If your nose is buried in this article, youíre probably thinking in the back of your mind, "How much is gas going to cost me to find fish"? Can I catch Ďem close in? Sure you can...it just depends on how many jet skiers you want to get buzzed off by. My fishing day usually starts off like this. That chirping robin goes off at 4:15 AM next to the window. 45 minutes later, Iím creeping along the Lake Erie shoreline dropoffs in 17 to 27 foot depths anywhere from Huron to Conneaut.
Iím a die-hard lead chucker so I begin my morning a little shallower than I probably should...usually in 9 to 12 feet. just because I can. Bouncing bottom with jigs and minnows or crawling a weight forward spinner generally produces a couple early AM fish in skinny water.
If that doesnít do it, I set up my next drift from 10 to 14 feet and maybe switch to a slip sinker and worm harness combo. Bango!óone or two more fish, including the worldís largest sheephead.
This time of year, I still like silver, gold or chartreuse color combinations. No matter what your lure choice is, concentrate on using the lightest possible baits but still maintain contact with the bottom.
By this time, itís 9:00 and a boat or two has showed up. I usually slide into 17 to 27foot depths and try blade bait jigging or casting a worm harness in a sweeping arc pattern (casting the swing as charter captains call it).
One or two more fish, a couple of smallmouth bass and a perch or two...not bad for 3 or 4 drifts. 9:45 to 10:00AM and more boats show up along with the first jet skier, churning up the shallows. Now itís time to make the offshore run.
Many mornings may find that youíve already limited out on walleyes and you may want to play around with smallmouth bass in 18 to 30 foot depths or fish for perch in 45 to 55 feet instead.
I prefer to get out the heavy artillary and troll offshore for steelhead trout and walleyes. They are often found in the same area of the water column as June/July temps warm up and the summer thermocline sets up.
I generally turn the gain way up or to full on my fishfinder to show the thermocline. It usually looks like a fuzzy, wavy band on your depthfinder and is about 5 or 6 feet thick, with 67-68 degree water on top. Thatís where the walleye are, above the thermocline.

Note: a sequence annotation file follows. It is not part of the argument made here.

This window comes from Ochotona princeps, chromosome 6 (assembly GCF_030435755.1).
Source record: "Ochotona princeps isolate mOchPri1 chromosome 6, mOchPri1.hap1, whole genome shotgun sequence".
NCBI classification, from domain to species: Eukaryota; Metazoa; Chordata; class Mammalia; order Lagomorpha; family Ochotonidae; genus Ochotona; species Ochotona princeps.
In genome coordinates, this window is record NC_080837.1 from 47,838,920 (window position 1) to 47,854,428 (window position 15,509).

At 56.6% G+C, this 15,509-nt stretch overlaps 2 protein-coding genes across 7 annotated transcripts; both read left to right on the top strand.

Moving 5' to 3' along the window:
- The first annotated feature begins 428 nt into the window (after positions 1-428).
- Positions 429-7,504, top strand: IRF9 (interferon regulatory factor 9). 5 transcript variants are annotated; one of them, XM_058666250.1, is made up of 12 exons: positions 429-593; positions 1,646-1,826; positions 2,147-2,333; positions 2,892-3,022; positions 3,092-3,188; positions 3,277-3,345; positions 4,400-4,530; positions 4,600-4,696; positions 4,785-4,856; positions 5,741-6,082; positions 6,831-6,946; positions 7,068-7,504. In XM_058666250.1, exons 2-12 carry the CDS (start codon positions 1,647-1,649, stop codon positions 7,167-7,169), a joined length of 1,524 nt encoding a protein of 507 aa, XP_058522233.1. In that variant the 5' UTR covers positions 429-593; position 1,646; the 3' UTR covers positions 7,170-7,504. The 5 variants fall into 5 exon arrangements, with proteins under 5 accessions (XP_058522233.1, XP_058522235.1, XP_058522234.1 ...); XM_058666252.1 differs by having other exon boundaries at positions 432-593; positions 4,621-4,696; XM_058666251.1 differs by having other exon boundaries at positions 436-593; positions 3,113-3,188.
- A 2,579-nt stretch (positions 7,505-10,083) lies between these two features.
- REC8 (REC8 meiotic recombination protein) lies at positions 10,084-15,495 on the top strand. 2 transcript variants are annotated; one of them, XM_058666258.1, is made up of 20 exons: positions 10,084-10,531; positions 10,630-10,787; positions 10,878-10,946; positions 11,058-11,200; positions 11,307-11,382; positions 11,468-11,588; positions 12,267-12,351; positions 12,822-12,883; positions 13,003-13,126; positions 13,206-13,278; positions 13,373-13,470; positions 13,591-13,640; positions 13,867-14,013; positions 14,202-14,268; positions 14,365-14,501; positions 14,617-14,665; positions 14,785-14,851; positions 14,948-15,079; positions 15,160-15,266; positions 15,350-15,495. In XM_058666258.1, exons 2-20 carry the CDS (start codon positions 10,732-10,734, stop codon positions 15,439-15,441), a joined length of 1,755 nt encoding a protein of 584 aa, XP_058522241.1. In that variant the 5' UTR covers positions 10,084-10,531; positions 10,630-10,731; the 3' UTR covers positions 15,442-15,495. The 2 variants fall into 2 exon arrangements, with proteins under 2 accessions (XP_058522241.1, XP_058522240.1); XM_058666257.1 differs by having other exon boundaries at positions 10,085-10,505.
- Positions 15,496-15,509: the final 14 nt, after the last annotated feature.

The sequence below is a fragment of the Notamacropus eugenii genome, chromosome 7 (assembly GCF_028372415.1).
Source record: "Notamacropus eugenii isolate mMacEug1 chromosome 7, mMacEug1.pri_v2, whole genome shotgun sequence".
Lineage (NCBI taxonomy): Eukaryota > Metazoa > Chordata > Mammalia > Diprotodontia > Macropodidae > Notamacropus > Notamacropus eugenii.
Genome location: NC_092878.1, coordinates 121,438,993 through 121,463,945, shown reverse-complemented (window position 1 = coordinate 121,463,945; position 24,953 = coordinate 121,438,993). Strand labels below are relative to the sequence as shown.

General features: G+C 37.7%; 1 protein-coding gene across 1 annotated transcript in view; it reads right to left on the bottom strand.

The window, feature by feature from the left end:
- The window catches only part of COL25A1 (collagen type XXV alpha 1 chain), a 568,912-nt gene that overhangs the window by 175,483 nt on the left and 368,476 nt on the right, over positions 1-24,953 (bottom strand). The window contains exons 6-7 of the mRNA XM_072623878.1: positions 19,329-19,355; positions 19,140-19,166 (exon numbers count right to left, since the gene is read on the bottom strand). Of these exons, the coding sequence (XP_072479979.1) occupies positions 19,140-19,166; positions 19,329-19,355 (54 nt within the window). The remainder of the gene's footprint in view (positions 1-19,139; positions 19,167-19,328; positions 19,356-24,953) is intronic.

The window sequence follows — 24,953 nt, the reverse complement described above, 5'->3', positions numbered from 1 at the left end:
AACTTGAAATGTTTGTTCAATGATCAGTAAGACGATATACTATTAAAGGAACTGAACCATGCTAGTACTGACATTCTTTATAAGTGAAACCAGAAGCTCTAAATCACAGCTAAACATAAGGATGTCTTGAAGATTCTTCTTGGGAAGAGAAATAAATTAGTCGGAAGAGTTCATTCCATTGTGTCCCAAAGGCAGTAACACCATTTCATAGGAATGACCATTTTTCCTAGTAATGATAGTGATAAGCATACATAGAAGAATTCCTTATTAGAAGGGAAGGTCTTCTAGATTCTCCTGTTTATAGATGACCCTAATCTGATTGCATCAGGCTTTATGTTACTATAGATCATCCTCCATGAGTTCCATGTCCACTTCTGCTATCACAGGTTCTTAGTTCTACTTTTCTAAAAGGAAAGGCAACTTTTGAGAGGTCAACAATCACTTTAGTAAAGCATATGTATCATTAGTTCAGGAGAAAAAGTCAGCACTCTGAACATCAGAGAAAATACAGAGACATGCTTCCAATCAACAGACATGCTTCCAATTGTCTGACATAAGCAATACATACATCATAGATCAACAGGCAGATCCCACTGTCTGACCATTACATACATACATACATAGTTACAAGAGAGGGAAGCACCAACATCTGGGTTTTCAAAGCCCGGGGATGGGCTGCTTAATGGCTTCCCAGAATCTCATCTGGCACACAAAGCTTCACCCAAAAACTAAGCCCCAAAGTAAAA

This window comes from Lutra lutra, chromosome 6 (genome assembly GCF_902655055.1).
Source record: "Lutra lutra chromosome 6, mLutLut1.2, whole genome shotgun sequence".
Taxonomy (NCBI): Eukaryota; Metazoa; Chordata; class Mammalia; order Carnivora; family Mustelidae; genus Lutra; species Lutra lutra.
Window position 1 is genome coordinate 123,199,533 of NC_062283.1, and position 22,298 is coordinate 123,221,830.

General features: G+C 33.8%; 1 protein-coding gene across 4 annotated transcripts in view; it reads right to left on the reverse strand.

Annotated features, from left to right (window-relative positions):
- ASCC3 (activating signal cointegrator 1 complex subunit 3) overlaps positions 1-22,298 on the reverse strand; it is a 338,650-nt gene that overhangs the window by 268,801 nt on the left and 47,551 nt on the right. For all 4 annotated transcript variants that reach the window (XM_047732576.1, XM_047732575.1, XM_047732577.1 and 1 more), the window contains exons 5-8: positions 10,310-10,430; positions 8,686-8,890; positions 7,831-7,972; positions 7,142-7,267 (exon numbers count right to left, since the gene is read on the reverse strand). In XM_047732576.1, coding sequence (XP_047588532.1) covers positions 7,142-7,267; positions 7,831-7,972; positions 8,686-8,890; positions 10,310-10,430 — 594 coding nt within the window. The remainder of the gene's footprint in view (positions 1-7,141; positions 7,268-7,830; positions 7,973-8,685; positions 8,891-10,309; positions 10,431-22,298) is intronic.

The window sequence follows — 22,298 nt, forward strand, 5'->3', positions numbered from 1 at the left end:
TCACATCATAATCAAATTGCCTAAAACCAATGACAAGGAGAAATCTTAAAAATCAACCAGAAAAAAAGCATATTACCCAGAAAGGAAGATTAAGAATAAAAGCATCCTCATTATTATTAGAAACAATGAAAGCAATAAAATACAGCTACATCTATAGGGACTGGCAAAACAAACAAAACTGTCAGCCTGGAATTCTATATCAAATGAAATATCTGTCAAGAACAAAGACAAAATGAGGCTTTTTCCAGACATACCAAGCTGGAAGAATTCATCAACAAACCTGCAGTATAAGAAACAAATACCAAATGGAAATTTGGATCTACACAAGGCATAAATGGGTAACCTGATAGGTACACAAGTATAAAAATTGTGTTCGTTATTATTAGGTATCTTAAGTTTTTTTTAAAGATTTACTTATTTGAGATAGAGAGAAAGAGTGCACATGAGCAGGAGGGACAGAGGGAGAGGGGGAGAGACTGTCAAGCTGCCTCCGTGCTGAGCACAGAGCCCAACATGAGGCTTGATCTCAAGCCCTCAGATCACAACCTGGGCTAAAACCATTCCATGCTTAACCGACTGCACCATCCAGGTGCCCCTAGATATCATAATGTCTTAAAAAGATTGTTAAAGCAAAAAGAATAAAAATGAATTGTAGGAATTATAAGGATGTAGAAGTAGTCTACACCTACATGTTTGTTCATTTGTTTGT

I target my trolling baits for walleye to run from 32 to 42 feet deep while my steelhead baits are set to run the deeper part of the thermocline. Colder temperatures hold more steelies as it cools from about 65 to 58 degrees. Itís easy to find with a temperature probe.
Right now, Iíll bet you're still thinking, "20 miles out??" Thereís that gasoline question again.
In June and early July, walleye and steelhead action takes place within a reasonable distance from shore. 3 to 6 miles out can be a good early summer starting point and you can work your way out from there.
Last year anglers found schools of walleye and steelies off Huron, Lorain, Bay Village, Cleveland and points east early last year. Walleyes were spread more widely but those darn trout were everywhere! It was a steelhead bonanza!
My best day produced 30 steelies on line by 12:30 in the afternoon. Captain Bob MacFarland on the "Naughty Buoys" had about 45 on and one chinook as well.
My trip was with two pals who had never been trolling before. Hereís how we chase open water walleyes and troutskiis. First, set up a communications hotline. I never hit the water without calling at least five friends to check action as well as internet fishing websites.
Charter Captain, Andy Emrisko, of "Wavewalker" charters uses his own unique formula. "If the TV weather.......
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